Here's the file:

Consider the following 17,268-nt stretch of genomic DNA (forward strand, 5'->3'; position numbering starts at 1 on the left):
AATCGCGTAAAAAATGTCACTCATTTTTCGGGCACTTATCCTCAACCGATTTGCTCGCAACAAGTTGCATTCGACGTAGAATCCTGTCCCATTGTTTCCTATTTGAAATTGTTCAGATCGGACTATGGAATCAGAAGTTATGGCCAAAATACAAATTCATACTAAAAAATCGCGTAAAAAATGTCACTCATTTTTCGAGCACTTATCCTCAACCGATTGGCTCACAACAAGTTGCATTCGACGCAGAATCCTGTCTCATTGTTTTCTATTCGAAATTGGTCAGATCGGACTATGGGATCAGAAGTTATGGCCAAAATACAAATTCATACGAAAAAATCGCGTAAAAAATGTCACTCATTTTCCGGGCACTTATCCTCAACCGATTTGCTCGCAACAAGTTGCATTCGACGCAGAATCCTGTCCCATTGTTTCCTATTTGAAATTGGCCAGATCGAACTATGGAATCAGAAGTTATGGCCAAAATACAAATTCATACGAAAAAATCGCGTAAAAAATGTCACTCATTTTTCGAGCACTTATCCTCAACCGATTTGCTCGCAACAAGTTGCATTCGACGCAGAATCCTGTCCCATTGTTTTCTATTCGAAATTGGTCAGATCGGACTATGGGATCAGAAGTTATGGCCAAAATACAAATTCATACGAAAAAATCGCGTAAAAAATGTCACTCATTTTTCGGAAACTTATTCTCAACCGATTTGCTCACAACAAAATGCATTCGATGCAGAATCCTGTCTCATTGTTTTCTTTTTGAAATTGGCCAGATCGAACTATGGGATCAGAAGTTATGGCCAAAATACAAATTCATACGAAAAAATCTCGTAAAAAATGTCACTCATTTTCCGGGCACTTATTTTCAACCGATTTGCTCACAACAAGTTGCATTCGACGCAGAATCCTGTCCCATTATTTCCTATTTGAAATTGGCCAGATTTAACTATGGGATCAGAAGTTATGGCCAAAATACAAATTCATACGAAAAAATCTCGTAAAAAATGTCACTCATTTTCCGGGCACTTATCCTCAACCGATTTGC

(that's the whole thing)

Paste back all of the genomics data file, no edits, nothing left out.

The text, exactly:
Consider the following 17,268-nt stretch of genomic DNA (forward strand, 5'->3'; position numbering starts at 1 on the left):
AATCGCGTAAAAAATGTCACTCATTTTTCGGGCACTTATCCTCAACCGATTTGCTCGCAACAAGTTGCATTCGACGTAGAATCCTGTCCCATTGTTTCCTATTTGAAATTGTTCAGATCGGACTATGGAATCAGAAGTTATGGCCAAAATACAAATTCATACTAAAAAATCGCGTAAAAAATGTCACTCATTTTTCGAGCACTTATCCTCAACCGATTGGCTCACAACAAGTTGCATTCGACGCAGAATCCTGTCTCATTGTTTTCTATTCGAAATTGGTCAGATCGGACTATGGGATCAGAAGTTATGGCCAAAATACAAATTCATACGAAAAAATCGCGTAAAAAATGTCACTCATTTTCCGGGCACTTATCCTCAACCGATTTGCTCGCAACAAGTTGCATTCGACGCAGAATCCTGTCCCATTGTTTCCTATTTGAAATTGGCCAGATCGAACTATGGAATCAGAAGTTATGGCCAAAATACAAATTCATACGAAAAAATCGCGTAAAAAATGTCACTCATTTTTCGAGCACTTATCCTCAACCGATTTGCTCGCAACAAGTTGCATTCGACGCAGAATCCTGTCCCATTGTTTTCTATTCGAAATTGGTCAGATCGGACTATGGGATCAGAAGTTATGGCCAAAATACAAATTCATACGAAAAAATCGCGTAAAAAATGTCACTCATTTTTCGGAAACTTATTCTCAACCGATTTGCTCACAACAAAATGCATTCGATGCAGAATCCTGTCTCATTGTTTTCTTTTTGAAATTGGCCAGATCGAACTATGGGATCAGAAGTTATGGCCAAAATACAAATTCATACGAAAAAATCTCGTAAAAAATGTCACTCATTTTCCGGGCACTTATTTTCAACCGATTTGCTCACAACAAGTTGCATTCGACGCAGAATCCTGTCCCATTATTTCCTATTTGAAATTGGCCAGATTTAACTATGGGATCAGAAGTTATGGCCAAAATACAAATTCATACGAAAAAATCTCGTAAAAAATGTCACTCATTTTCCGGGCACTTATCCTCAACCGATTTGC